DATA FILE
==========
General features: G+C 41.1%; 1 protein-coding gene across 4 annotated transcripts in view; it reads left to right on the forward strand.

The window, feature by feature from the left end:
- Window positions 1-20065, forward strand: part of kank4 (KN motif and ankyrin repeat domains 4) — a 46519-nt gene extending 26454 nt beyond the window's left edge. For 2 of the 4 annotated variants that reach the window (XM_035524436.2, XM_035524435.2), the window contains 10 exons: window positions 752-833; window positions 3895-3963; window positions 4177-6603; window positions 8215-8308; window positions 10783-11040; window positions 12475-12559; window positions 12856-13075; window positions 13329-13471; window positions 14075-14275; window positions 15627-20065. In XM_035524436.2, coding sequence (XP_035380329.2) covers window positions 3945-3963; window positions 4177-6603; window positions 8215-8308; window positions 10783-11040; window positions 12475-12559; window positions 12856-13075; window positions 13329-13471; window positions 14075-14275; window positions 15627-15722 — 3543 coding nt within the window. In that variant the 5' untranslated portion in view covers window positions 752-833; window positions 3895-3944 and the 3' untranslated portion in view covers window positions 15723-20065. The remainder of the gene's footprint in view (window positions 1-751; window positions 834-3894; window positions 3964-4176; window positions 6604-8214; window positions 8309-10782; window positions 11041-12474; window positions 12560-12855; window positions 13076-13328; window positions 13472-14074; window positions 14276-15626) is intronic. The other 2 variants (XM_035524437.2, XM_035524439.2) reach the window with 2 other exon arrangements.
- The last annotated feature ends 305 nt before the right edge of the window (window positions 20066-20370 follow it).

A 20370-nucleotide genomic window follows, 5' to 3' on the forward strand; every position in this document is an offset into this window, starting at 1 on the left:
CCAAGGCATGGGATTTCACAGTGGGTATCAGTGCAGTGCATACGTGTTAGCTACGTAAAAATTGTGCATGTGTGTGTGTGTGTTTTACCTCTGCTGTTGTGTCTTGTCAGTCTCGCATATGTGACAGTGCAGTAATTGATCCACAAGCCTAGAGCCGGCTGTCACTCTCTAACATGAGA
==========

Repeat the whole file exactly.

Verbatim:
General features: G+C 41.1%; 1 protein-coding gene across 4 annotated transcripts in view; it reads left to right on the forward strand.

The window, feature by feature from the left end:
- Window positions 1-20065, forward strand: part of kank4 (KN motif and ankyrin repeat domains 4) — a 46519-nt gene extending 26454 nt beyond the window's left edge. For 2 of the 4 annotated variants that reach the window (XM_035524436.2, XM_035524435.2), the window contains 10 exons: window positions 752-833; window positions 3895-3963; window positions 4177-6603; window positions 8215-8308; window positions 10783-11040; window positions 12475-12559; window positions 12856-13075; window positions 13329-13471; window positions 14075-14275; window positions 15627-20065. In XM_035524436.2, coding sequence (XP_035380329.2) covers window positions 3945-3963; window positions 4177-6603; window positions 8215-8308; window positions 10783-11040; window positions 12475-12559; window positions 12856-13075; window positions 13329-13471; window positions 14075-14275; window positions 15627-15722 — 3543 coding nt within the window. In that variant the 5' untranslated portion in view covers window positions 752-833; window positions 3895-3944 and the 3' untranslated portion in view covers window positions 15723-20065. The remainder of the gene's footprint in view (window positions 1-751; window positions 834-3894; window positions 3964-4176; window positions 6604-8214; window positions 8309-10782; window positions 11041-12474; window positions 12560-12855; window positions 13076-13328; window positions 13472-14074; window positions 14276-15626) is intronic. The other 2 variants (XM_035524437.2, XM_035524439.2) reach the window with 2 other exon arrangements.
- The last annotated feature ends 305 nt before the right edge of the window (window positions 20066-20370 follow it).

A 20370-nucleotide genomic window follows, 5' to 3' on the forward strand; every position in this document is an offset into this window, starting at 1 on the left:
CCAAGGCATGGGATTTCACAGTGGGTATCAGTGCAGTGCATACGTGTTAGCTACGTAAAAATTGTGCATGTGTGTGTGTGTGTTTTACCTCTGCTGTTGTGTCTTGTCAGTCTCGCATATGTGACAGTGCAGTAATTGATCCACAAGCCTAGAGCCGGCTGTCACTCTCTAACATGAGA